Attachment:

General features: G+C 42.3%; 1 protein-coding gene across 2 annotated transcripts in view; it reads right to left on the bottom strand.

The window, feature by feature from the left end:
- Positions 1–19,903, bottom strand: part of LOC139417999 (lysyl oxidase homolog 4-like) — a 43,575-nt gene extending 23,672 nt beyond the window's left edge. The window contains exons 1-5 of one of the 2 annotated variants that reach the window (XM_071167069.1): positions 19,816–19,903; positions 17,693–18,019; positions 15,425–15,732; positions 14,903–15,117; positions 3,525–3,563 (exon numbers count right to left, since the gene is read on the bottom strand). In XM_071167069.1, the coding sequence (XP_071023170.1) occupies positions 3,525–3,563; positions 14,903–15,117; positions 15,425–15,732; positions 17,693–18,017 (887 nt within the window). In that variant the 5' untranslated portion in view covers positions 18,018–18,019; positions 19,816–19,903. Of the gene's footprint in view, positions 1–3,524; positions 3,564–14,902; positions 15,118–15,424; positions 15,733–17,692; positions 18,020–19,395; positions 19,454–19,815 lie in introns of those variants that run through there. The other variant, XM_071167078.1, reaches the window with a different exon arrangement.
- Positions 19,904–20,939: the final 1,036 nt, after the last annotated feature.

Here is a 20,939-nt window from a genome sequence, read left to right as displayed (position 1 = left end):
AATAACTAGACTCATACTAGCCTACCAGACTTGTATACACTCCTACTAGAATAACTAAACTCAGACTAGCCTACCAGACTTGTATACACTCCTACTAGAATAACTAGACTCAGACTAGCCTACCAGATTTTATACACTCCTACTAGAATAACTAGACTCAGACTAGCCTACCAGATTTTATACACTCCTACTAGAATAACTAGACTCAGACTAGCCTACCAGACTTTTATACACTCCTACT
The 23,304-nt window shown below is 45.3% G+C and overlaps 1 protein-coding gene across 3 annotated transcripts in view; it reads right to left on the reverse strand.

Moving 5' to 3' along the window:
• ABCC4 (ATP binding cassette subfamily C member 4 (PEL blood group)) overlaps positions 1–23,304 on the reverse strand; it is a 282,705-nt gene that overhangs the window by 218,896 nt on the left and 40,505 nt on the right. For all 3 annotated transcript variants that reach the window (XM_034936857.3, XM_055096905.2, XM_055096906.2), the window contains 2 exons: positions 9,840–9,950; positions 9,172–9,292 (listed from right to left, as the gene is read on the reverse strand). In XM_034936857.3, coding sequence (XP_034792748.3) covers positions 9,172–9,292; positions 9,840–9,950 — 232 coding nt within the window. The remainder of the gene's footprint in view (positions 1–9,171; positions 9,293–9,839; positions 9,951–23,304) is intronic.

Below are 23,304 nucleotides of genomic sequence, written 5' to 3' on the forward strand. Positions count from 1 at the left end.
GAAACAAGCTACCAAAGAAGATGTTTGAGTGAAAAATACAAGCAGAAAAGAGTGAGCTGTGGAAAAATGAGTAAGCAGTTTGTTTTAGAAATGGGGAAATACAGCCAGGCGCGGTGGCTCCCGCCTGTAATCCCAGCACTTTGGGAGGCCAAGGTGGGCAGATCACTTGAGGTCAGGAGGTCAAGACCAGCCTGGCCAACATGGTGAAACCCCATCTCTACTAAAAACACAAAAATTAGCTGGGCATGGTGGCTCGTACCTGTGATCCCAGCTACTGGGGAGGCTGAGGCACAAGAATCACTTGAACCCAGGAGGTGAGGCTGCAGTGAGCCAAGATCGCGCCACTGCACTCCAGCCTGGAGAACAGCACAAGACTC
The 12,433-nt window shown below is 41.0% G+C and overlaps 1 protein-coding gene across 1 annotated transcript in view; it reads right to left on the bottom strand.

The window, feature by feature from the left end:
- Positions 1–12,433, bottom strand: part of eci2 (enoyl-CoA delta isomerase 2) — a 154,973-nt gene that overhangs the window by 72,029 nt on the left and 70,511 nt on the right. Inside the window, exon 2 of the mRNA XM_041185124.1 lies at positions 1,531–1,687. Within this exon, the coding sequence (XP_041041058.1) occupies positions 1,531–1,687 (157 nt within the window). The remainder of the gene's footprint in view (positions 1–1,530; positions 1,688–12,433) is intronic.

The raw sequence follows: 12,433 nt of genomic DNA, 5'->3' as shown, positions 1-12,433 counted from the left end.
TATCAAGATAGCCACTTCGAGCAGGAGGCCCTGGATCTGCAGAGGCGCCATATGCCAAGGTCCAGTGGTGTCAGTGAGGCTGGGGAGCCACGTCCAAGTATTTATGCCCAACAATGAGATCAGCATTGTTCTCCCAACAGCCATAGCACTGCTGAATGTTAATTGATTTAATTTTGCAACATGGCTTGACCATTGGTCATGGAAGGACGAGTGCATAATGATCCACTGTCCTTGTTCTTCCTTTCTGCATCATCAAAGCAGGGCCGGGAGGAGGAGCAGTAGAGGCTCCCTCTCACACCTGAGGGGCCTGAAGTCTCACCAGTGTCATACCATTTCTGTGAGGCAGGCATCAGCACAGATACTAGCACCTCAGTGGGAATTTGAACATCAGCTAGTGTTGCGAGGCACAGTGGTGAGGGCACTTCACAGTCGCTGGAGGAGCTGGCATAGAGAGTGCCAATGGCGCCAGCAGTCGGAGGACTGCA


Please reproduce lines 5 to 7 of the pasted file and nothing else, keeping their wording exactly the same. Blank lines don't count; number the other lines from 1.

Here is a 20,939-nt window from a genome sequence, read left to right as displayed (position 1 = left end):
AATAACTAGACTCATACTAGCCTACCAGACTTGTATACACTCCTACTAGAATAACTAAACTCAGACTAGCCTACCAGACTTGTATACACTCCTACTAGAATAACTAGACTCAGACTAGCCTACCAGATTTTATACACTCCTACTAGAATAACTAGACTCAGACTAGCCTACCAGATTTTATACACTCCTACTAGAATAACTAGACTCAGACTAGCCTACCAGACTTTTATACACTCCTACT
The 23,304-nt window shown below is 45.3% G+C and overlaps 1 protein-coding gene across 3 annotated transcripts in view; it reads right to left on the reverse strand.